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Making a nation with tracks: The Railways’ impact on India

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Title: The Purveyors of Destiny – A Cultural Biography of the Indian Railways; Author: Arup K Chatterjee; Publisher: Bloomsbury India; Pages: 322; Price: Rs 599

In these days of low-budget airlines, it is only thought a common, time-taking mode of travel. But given Mahatma Gandhi, the Kakori conspiracy, the Partition refugees’ trains, Godhra, or even films from “Aradhana” to “Dilwalwe Dulhaniya Le Jayenge” and “Sonar Kella” to “Sholay”, would India have had the same trajectory to its nationhood, freedom, politics and culture without its railways?

It seems difficult, says scholar Arup K. Chatterjee in this fairly comprehensive account of the impact of the railways’ over century and a half old presence in the subcontinent.

Citing a British author, who had in 1865 – when the railways had just begun to come up in India – held that they could do the task of making India a nation which any native ruler, be it Akbar or Tipu Sultan, had not managed, Chatterjee notes that “how efficiently the railways did, or did not, nationalise India has occasionally come under scrutiny”.

“But what has been of perennial interest, in the life of Indian Railways, is the wealth of culture, literal, cinema – in short representational media that have frequently conjured the media,” he says.

It is this aspect that Chatterjee, currently an Assistant Professor at the School of Law of the O.P. Jindal Global University, seeks to explore threadbare, though politics, and its rather extreme manifestation of terrorism creeps up, especially in the modern era.

But the author, who at the outset, cites an anecdote to about a British author approaching George Bernard Shaw to ask if he should attempt a biography of Oscar Wilde, says this may “appear bewildering and obscure” but there are “two decisive reasons”.

“First is, of course, reading and literature almost always complete a train journey,” he holds (of course before electronic devices crowded them out) and secondly, and the “underlying rationale” of the book about how “trains are not always experienced directly but through their interstitial nodes and operating indices”.

For those who have been left a bit winded by the last sentence must know that this is also one of the book’s challenges. While Chatterjee has been most assiduous and diligent in his research and usually lucid in his account, some parts of it use too much of an academic approach, with its own arcane language.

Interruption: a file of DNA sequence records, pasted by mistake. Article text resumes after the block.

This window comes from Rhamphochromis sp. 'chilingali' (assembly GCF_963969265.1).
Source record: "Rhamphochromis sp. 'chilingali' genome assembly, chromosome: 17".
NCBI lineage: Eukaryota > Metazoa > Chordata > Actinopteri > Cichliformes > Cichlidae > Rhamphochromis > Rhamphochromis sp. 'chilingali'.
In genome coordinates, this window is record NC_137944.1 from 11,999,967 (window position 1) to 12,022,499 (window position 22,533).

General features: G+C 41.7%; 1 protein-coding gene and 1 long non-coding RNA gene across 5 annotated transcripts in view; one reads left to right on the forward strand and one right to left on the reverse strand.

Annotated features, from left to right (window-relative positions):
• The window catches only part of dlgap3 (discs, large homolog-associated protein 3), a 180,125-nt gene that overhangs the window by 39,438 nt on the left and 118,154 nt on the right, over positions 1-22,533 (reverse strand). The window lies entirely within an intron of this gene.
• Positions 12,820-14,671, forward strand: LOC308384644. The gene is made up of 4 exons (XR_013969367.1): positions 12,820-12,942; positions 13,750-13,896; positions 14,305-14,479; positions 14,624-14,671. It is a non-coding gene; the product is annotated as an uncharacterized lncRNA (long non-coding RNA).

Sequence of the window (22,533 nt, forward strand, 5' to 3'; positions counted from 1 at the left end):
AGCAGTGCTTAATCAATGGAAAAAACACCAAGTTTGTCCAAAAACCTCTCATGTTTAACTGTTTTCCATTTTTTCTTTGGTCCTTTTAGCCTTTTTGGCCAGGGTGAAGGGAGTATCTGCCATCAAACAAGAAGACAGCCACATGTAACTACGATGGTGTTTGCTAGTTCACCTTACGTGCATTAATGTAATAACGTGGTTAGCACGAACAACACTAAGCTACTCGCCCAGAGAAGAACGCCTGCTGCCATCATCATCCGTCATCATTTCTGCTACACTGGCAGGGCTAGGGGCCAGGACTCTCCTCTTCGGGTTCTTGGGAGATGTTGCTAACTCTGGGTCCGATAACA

And while he notes that his work straddles both worlds – “the open-ended galaxy of nonfiction and the closed universe of academic writing” but is “passionately different” from either as well as that it may attract criticism from both sections.

But as noted, he has been most through and sketches the railways from the time there were impassioned debates in Britain if they were suitable for India, the mammoth task of building them – quite evocatively expressed through Rudyard Kipling’s short story “The Bridge Builders” he cites, and the critiques of their utility.

This is complemented by Indian reactions from acceptance, mishaps (as happened to Okhil Chandra Sen, as per his 1909 complaint, when “the guard making whistle blow for train to go off and I am running with lotah in one hand and dhoti in other”), or subversive utilisation, as the Mahatma did in his third-class journeys across India to interact with people, and later revolutionaries who targetted trains as a symbol of imperial rule.

And after the unsettling chapter on trains during Partition, Chatterjee really hits his stride as he chronicles half a century over intense cultural presence of railways from the stories and films of Satyajit Ray, to a whole yard of Bollywood films, and the novellas of Ruskin Bond. There is hard to find any cultural manifestation he has left out, save say that excellent edgy Partition film “Lal Batti” or the opening of “Jaani Dushman”.

Politics wise, the mysterious death of rightwing ideologue Deendayal Upadhyay and Congress Minister Lalit Narayan Mishra at railway stations are omissions.

But for any train buff who can endure the academic dissections of “Dilwale..” and some other aspects, it is a repository of rare treasures about our lives’ intersections with railways down the years – which will survive phasing of steam engines and meter gauge lines.

IANS

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